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    DESIGN: New-Look Dairy Section Could Boost Department Sales

    Attendees of the 2009 Worldwide Food Expo, scheduled for the end of this month in Chicago, will be the first to experience the “Dairy Department of the Future,” as revealed in a presentation illustrating the results of a three-year, dairy farmer-funded initiative to reinvent the supermarket dairy section.

    Attendees of the 2009 Worldwide Food Expo, scheduled for the end of this month in Chicago, will be the first to experience the “Dairy Department of the Future,” as revealed in a presentation illustrating the results of a three-year, dairy farmer-funded initiative to reinvent the supermarket dairy section. According to the research, the reconfigured department, which makes it easier to shop, but also educates and engages shoppers while optimizing space, grows dollar sales by 1.5 percent and dairy unit sales by 2 percent to 3 percent.

    The Innovation Center for U.S. Dairy and Dairy Management, Inc. (DMI) and Willard Bishop, LLC, will present “Dairy Department Reinvention: Path to Growth and Differentiation” on Friday, Oct. 30, from 8 a.m. to 9 a.m. at the Worldwide Food Expo at McCormick Place, Chicago. Paul Weitzel, managing partner at Barrington, Ill.-based Willard Bishop, LLC; David Bishop, managing partner at Chicago-based Balvor; and DMI SVP Scott Dissinger will discuss the benefits of revamping the dairy section, including the opportunity to create differentiation and build sales. Their presentation will provide a glimpse of the best practices and design principles that have proved successful in tests.

    “The dairy industry continually explores innovative ways to increase demand for naturally nutrient-rich dairy products,” said Thomas P. Gallagher, CEO of Rosemont, Ill.-based DMI, which manages the national dairy checkoff program for America’s dairy farmers. “That’s why we worked with industry partners to re-imagine how dairy is merchandised at retail. After comprehensive testing and research, it’s clear that there is a significant opportunity for the dairy industry and retailers alike to increase dairy department sales by as much as $1 billion over a one-year period.”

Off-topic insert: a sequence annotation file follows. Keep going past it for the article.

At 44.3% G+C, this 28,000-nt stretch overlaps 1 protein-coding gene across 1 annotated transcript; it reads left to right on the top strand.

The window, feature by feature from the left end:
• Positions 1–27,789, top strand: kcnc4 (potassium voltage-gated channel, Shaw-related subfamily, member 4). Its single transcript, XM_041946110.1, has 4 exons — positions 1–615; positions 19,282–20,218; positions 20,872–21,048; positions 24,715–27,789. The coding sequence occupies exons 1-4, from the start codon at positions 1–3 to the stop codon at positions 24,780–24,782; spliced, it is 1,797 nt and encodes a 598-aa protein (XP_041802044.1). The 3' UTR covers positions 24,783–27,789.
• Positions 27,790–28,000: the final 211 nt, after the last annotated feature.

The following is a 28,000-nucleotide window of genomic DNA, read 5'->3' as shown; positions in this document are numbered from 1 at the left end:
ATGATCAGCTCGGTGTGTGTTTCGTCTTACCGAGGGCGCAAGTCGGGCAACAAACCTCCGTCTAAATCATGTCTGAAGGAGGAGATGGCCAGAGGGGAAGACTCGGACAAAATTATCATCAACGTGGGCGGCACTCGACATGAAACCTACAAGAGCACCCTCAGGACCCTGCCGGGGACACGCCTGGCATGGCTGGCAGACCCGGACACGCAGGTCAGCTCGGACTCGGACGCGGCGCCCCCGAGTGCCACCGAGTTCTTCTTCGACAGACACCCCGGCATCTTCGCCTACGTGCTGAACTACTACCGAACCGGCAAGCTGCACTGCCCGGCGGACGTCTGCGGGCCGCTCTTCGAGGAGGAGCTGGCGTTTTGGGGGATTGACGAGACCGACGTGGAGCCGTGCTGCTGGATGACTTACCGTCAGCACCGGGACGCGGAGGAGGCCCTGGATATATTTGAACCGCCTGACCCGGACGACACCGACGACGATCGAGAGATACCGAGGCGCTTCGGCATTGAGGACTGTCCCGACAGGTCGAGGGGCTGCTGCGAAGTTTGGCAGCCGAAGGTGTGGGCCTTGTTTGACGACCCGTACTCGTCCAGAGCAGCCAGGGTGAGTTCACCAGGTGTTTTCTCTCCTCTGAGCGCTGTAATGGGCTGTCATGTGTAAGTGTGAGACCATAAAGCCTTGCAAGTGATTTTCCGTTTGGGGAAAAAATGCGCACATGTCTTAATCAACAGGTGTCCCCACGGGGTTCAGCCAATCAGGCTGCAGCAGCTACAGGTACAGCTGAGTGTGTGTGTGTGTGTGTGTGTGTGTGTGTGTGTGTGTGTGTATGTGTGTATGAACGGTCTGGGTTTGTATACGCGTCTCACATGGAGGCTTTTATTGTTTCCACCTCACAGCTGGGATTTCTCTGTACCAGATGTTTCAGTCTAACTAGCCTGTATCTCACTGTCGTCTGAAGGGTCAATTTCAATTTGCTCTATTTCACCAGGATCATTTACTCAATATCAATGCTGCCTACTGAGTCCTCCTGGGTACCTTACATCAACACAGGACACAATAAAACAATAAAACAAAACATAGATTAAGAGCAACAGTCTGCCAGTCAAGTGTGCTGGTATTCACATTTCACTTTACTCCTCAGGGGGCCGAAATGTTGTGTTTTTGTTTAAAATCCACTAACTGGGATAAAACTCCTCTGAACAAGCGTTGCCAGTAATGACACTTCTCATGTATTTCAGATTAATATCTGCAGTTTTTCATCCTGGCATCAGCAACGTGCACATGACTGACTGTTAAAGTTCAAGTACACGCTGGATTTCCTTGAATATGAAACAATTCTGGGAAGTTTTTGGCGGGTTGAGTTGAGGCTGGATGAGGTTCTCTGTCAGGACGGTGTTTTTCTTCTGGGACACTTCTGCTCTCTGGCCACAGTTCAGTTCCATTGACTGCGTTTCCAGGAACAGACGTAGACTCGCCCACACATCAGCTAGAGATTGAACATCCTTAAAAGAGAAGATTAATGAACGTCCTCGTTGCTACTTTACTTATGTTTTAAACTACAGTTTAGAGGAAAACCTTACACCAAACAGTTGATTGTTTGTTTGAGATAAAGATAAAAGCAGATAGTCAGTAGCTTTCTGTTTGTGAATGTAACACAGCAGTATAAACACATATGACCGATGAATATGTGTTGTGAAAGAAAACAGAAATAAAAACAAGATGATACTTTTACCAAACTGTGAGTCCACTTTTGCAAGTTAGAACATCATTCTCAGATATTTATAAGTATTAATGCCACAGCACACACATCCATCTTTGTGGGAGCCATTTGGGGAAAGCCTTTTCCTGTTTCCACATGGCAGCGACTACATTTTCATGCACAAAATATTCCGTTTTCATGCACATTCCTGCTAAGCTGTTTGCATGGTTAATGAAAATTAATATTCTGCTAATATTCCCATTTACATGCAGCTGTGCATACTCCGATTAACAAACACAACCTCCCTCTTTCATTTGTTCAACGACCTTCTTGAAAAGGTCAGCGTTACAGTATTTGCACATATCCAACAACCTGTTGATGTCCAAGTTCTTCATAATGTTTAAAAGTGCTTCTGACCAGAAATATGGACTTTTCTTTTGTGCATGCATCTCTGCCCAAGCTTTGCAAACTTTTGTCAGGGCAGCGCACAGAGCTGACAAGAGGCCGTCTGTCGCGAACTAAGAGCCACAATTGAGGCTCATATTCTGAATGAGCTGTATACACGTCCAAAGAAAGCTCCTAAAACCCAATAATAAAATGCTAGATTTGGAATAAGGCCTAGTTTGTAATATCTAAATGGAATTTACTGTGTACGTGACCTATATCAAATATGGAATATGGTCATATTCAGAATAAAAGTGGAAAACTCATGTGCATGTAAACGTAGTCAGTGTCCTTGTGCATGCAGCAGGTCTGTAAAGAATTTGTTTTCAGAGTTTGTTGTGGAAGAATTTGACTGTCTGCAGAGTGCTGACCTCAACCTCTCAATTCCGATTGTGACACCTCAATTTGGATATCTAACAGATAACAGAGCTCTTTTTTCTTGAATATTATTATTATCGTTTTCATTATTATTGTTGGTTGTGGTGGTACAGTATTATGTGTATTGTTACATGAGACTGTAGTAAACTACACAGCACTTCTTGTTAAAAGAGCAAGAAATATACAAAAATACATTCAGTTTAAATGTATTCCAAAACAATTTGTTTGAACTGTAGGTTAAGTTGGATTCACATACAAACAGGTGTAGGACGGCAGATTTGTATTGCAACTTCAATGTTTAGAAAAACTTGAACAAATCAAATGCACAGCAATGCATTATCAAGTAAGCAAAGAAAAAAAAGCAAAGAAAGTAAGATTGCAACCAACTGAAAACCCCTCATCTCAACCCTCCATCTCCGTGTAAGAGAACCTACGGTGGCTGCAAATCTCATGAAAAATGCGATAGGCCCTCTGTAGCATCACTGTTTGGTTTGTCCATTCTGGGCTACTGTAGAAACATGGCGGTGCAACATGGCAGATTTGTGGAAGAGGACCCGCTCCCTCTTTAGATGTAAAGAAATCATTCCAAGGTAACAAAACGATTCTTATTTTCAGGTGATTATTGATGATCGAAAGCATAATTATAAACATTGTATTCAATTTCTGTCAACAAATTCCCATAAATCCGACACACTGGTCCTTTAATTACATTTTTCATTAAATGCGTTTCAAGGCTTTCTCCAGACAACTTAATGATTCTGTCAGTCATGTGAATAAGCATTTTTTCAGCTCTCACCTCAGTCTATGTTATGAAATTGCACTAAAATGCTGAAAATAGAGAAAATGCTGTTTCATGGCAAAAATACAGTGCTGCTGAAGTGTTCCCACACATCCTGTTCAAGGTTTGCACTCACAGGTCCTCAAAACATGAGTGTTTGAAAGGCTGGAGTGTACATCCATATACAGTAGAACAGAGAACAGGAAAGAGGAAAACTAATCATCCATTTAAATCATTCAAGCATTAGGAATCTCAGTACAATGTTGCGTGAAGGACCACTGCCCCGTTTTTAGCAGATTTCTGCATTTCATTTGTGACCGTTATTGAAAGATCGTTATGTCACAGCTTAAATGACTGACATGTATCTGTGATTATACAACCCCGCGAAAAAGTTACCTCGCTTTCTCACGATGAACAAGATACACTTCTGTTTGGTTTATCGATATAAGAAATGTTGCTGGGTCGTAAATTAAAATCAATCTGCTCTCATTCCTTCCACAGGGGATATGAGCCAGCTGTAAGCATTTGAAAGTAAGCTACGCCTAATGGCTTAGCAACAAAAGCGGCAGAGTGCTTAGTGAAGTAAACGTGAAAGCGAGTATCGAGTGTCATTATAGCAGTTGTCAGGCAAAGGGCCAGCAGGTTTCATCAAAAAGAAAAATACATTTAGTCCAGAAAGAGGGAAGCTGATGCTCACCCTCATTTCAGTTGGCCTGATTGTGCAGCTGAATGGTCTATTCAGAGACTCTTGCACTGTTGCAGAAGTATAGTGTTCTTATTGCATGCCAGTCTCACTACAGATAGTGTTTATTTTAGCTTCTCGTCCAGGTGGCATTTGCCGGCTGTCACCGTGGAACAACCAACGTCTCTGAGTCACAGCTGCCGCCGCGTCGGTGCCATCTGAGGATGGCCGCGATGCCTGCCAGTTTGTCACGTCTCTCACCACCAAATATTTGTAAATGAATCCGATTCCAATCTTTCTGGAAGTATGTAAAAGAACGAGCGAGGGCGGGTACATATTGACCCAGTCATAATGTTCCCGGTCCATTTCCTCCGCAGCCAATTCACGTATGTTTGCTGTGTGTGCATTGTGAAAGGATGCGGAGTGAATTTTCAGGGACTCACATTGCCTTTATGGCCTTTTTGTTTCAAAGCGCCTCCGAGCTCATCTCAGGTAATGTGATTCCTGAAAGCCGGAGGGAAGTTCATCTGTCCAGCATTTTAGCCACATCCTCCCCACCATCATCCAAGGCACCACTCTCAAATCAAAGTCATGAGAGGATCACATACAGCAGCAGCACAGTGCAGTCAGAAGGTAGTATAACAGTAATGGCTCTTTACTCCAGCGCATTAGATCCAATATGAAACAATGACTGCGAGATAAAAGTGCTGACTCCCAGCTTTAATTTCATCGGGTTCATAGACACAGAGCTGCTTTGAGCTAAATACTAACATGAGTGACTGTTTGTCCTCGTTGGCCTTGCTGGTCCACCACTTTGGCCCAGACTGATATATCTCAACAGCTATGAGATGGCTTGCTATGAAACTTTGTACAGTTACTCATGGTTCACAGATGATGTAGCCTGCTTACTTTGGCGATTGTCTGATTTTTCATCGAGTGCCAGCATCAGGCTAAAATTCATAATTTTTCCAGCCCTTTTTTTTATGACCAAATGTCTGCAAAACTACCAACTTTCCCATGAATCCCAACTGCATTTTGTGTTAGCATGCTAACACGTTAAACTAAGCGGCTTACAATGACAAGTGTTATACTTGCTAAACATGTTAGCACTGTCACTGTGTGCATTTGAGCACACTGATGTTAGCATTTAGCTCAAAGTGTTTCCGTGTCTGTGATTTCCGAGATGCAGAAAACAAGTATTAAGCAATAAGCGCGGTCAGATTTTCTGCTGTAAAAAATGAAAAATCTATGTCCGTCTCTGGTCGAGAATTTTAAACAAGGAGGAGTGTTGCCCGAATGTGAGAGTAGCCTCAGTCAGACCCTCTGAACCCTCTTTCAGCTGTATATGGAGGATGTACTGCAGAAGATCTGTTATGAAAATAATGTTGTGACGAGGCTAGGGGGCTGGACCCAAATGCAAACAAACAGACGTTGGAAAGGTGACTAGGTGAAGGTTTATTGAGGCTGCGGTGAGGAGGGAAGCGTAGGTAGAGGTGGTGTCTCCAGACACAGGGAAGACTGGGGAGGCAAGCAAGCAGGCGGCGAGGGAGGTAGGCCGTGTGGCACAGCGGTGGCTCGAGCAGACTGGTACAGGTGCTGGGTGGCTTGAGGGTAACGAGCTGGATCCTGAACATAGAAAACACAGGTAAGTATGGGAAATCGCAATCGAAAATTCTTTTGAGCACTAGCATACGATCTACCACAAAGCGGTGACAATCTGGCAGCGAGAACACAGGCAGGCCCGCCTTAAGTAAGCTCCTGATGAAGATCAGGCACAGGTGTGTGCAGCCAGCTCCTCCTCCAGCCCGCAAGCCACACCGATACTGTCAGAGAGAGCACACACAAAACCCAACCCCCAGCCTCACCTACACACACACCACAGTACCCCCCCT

In 2006, DMI, The Dannon Co. and Kraft Foods formed a coalition to concentrate on a “shopper-centric” approach that would increase overall retail dairy department sales. The coalition found that in a redesigned dairy department, shoppers spend more time, have a better shopping experience, and are more likely to buy more items overall.

    According to coalition research, customers who include dairy in their purchase spend more time in the store and more money at a considerably faster rate vs. most shoppers. The group examined 343,000 shopping trips, audited 22,000 retail grocery stores, interviewed 2,500 consumers, and rolled out category and total dairy aisle reinvention programs in over 1,000 stores. Their results demonstrated that dairy unit sales could be boosted by such efforts by over 2 percent.

    In response to the new department, shoppers said they liked its presentation, thought the changes made shopping easier and felt that the new design was more welcoming.

    Other crucial industry topics DMI will address at the expo include Is Your Company Crisis-Ready?; Dairy Products: Health and Wellness in a Package; and International Dairy Market. The organization is additionally sponsoring the event’s Sustainability Pavilion, which will offer presentations by dairy industry leaders on how to implement new green practices that make good business sense. Dairy2020, DMI’s interactive booth, will inform attendees on how to cut costs, boost revenues and lower greenhouse gas (GHG) emissions.

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